Lake Michigan MonsterReviewed By Jay Seaver
Posted 05/09/20 12:07:44
SCREENED AT THE 2019 FANTASIA INTERNATIONAL FILM FESTIVAL: Deliberate camp is awful most of the time, which is a fair description of "Lake Michigan Monster", a tough slog for as long as the joke is looking at it and laughing at how low-rent it feels, but kind of fun once it finds itself more in the realm of the weird. Despite it only being 78 minutes long, it seems to take forever to make that jump, and I can't say that I found it worth the investment.It is a story told by Captain Seafield (Ryland Brickson Cole Tews), who hires a motley crew of specialists on his quest to kill the monster of the title, which he holds responsible for the death of his family. It is, in fact, motlier than most, as most seem fairly dangerously unstable. Of course, Seafield may be the kookiest of them, as he's not really a captain of anything - truth be told, he doesn't know the first thing about the sea (or, for that matter, large freshwater lakes), and quite honestly his experience is more field than sea.
When initially considering this movie, I couldn't help but think back to One Cut of the Dead, which was similarly painful for at least a third of its running time before suddenly switching gears in order to break out a last act that more than made up for the weak start, but the trick there was to really make use of absolutely everything that had been planted beforehand, retroactively making the early grind funnier. The bits that are awkwardly sprinkled into this movie's first half are obvious, and surrounded by things that aren't ever going to be more than "hey, isn't this dumb?" So it looks cheap and hammy, never really building to anything, and isn't going to be more. It's not only obvious but it slows down for stretches, trying to separate things that don't go together but not making great use of that time.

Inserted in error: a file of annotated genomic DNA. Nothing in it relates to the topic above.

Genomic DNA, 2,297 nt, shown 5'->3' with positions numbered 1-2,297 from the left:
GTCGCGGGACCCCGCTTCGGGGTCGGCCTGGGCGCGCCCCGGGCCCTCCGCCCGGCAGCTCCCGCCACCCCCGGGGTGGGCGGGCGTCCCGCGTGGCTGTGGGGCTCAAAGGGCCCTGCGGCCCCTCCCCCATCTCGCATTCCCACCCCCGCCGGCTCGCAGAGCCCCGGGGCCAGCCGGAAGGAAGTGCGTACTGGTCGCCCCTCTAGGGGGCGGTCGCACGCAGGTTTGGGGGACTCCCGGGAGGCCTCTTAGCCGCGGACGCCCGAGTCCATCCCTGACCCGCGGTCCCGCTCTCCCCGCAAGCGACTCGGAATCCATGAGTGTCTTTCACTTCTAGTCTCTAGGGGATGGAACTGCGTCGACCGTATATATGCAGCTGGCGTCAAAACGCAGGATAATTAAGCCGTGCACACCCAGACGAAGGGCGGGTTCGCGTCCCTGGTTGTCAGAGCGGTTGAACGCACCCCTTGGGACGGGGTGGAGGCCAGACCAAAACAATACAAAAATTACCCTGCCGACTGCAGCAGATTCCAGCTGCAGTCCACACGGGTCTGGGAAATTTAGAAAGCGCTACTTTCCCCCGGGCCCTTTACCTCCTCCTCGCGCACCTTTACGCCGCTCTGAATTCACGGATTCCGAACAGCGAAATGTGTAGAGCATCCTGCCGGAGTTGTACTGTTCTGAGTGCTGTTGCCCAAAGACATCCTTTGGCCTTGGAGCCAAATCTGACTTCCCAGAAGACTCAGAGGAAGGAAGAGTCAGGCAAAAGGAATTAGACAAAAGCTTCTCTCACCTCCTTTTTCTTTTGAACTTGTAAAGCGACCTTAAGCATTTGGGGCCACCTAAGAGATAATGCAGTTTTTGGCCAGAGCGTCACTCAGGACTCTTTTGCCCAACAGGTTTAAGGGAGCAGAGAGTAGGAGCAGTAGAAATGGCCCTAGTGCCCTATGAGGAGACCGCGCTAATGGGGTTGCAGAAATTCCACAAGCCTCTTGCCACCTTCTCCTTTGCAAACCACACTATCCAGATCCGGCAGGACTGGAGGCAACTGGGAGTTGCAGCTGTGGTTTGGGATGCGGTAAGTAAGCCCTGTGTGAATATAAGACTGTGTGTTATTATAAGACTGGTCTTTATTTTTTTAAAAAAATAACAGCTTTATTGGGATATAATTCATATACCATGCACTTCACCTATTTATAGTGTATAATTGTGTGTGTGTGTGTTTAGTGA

Fortunately, the filmmakers find various ways to dispense of its less necessary characters (as people making movies with "monster" in the title tend to do), and eventually just pares itself down to one man on a mission and between the no longer screwing around milking the same set of jokes on the one hand and a commitment to throwing a bunch of effects creative enough to not need every computational cycle a whole server farm can give on the other, the last stretch of the movie becomes a whole lot more fun. It's full of action, the randomness suddenly feels like its pushing in fun new directions, and Captain Seafield actually seems to give a damn about what's going on rather than just making the occasional arch-but-stupid remark.It's still pretty dumb and campy by the end, but at least by that point it's asking is viewers to laugh at what it does well rather than what it's deliberately doing poorly, and that's a massive improvement. Creativity counts for a lot when you working on a shoestring, often much more than just letting the audience in on the joke.
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